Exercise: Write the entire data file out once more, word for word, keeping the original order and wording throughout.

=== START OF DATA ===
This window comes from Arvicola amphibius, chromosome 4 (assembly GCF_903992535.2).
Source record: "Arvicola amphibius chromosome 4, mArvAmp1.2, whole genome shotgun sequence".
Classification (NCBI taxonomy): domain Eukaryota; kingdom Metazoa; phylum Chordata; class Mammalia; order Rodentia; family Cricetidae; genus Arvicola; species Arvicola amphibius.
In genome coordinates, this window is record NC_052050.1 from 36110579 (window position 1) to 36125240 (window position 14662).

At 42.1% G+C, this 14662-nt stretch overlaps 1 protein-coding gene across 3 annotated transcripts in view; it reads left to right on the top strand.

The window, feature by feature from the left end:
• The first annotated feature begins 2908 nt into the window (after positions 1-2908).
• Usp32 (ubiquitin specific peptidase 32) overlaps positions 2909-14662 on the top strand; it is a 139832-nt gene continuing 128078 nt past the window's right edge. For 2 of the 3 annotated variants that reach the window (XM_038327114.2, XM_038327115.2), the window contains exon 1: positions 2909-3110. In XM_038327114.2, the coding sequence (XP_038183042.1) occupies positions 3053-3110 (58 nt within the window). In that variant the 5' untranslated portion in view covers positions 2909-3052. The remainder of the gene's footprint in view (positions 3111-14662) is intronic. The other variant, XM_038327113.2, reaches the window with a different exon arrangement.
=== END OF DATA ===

This window comes from Arvicola amphibius, chromosome 4 (assembly GCF_903992535.2).
Source record: "Arvicola amphibius chromosome 4, mArvAmp1.2, whole genome shotgun sequence".
Classification (NCBI taxonomy): domain Eukaryota; kingdom Metazoa; phylum Chordata; class Mammalia; order Rodentia; family Cricetidae; genus Arvicola; species Arvicola amphibius.
In genome coordinates, this window is record NC_052050.1 from 36110579 (window position 1) to 36125240 (window position 14662).

At 42.1% G+C, this 14662-nt stretch overlaps 1 protein-coding gene across 3 annotated transcripts in view; it reads left to right on the top strand.

The window, feature by feature from the left end:
• The first annotated feature begins 2908 nt into the window (after positions 1-2908).
• Usp32 (ubiquitin specific peptidase 32) overlaps positions 2909-14662 on the top strand; it is a 139832-nt gene continuing 128078 nt past the window's right edge. For 2 of the 3 annotated variants that reach the window (XM_038327114.2, XM_038327115.2), the window contains exon 1: positions 2909-3110. In XM_038327114.2, the coding sequence (XP_038183042.1) occupies positions 3053-3110 (58 nt within the window). In that variant the 5' untranslated portion in view covers positions 2909-3052. The remainder of the gene's footprint in view (positions 3111-14662) is intronic. The other variant, XM_038327113.2, reaches the window with a different exon arrangement.